Wednesday, March 18, 2020
GHOST BUSTER (1952)
RATING: ** & 1/2 Out of ****
PLOT: Slim (Gil Lamb), an earnest and accident-prone window washer, longs to be a journalist. Fortunately, he just so happens to be assigned to the building that houses the Evening Star newspaper. Catching wind of the mysterious disappearance of a young gadabout set to inherit a fortune the moment his sickly uncle passes away, Slim decides to investigate the case for himself. When the trail leads to what appears to be a very haunted house, Slim starts to wonder if that name will be a byline in the paper, or a marker on a headstone!
REVIEW: This RKO short from 1952 will seem very familiar. First, as a horror-comedy, it plays with all the well-worn set-ups, gags and tropes that fans of horror-comedies are used to. It will also feel familiar to fans of short subjects from Columbia Pictures. Its pace seems a little faster than a typical RKO short, and some of the more frantic, freewheeling moments recall the madcap mayhem typical of a Three Stooges or Schilling & Lane short. Right down to some sound effects that sound like they could have been sampled right from a Columbia short. To top it all off, the lead comic spends most of the short in drag (after all, that’s his way into the house in the first place – masquerading as a nurse when the in-house nurse quits over claims the place is haunted).
To go deeper into the plot would be meaningless as it’s boiler-plate. Namely, things aren’t as they seem, and some nefarious types are going out of their way to purposely scare the wits out of anyone who might interfere with their get-rich-quick scheme. In other words, it’s Scooby Doo meets Knives Out, “and they would have gotten away with it, if not for that meddling, gangly comic in drag!”
This is not to say it’s bad – it moves swiftly and is enjoyable enough in the unfolding, if only average in the grand scheme of things. I’ve given it a slightly above-average grade for its energy and performances, particularly that of Gil Lamb. A lot of your enjoyment will depend upon whether you can appreciate Lamb’s persona, which echoes such other tall, lanky, amiable types as Ben Blue, Joe E. Brown and the aforementioned Gus Schilling of Schilling and Lane.
BEST GAGS: Slim sits at a desk in the newspaper office and accidentally switches on the intercom with his foot. He then proceeds to lambaste the newspaper editor… who hears it all from the intercom in his office next door!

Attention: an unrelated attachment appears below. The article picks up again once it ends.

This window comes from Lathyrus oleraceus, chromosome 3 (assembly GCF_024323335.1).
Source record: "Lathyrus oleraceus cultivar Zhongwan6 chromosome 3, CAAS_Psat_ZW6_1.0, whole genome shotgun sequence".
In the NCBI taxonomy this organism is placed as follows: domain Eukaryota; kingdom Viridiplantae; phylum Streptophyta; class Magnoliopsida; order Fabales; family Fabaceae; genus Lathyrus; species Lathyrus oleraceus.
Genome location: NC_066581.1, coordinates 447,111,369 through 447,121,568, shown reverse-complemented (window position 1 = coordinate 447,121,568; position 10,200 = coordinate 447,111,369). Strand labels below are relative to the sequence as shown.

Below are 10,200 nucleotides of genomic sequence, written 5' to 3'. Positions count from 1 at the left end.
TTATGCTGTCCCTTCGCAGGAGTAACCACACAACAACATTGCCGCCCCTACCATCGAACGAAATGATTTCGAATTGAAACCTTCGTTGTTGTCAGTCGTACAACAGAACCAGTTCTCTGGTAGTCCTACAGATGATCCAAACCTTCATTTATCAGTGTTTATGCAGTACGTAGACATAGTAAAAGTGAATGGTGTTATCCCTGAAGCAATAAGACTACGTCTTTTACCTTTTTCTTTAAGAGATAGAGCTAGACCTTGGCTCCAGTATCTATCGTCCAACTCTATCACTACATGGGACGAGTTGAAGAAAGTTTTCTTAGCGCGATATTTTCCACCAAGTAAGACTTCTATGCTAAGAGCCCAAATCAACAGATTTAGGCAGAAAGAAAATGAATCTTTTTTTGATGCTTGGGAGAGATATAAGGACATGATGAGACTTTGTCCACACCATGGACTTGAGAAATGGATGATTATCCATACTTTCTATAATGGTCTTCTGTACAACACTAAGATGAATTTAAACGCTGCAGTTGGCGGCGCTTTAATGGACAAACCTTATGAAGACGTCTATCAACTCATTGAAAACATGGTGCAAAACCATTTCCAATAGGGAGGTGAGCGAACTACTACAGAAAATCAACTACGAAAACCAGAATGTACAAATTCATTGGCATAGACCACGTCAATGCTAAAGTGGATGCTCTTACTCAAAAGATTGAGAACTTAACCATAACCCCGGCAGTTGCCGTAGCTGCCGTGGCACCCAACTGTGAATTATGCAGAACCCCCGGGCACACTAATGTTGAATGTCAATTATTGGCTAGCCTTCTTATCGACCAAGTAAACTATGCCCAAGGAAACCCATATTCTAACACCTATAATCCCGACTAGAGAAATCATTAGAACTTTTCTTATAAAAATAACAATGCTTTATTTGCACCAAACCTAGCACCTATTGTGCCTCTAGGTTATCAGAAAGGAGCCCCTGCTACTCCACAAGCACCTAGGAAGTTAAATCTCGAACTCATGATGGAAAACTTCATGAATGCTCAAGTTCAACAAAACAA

The haunted house segment of the film is full of tried-and-true “scare” routines to startle our hero and his co-stars. They include:
- A moving painting with peering eyes
- Random scary noises
- A monster-masked character
- A bottle of poison
- A wayward cat
- A disappearing body
- Revolving door panels
SPOTTED IN THE CAST: The main cast member with serious comedy cred is Donald MacBride, playing the newspaper editor, J.C. Vaughn. His work as a foil includes films and TV episodes starring Buster Keaton, The Marx Brothers, Edgar Bergen & Charlie McCarthy, Abbott & Costello, Shemp Howard, Lupe Velez, Joan Davis, Leon Errol, the Bowery Boys, Gracie Allen, Phil Silvers, Hugh Herbert, Percy Kilbride, Marjorie Main, Martin & Lewis, Jimmy Durante, Red Skelton... is that enough comedy cred for you?
Playing Vaughn's daughter and Slim's love interest is Carol Hughes. Ghost Buster was one of several shorts where she played Gil Lamb's love interest. Apart from the Gil Lamb shorts, Hughes was mostly a bit player (and often uncredited). Her biggest claim to fame is probably the meaty role of Dale Arden in the serial, Flash Gordon Conquers the Universe. She also appeared in such bona fide classics as Mighty Joe Young and the highly influential noir, D.O.A. She ended up in several comedy features, too with folks like Abbott & Costello, Cary Grant and Red Skelton, and appeared in one of the Blondie series of films, too.
Posted by Paul Castiglia at 12:00 AM
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Carol Hughes was in a lot of comedies.ReplyDelete
Thank you, Benny. This is true. She was in some Flash Gordon serials, too. When I have a chance, I'll update my post to highlight Hughes' work.Delete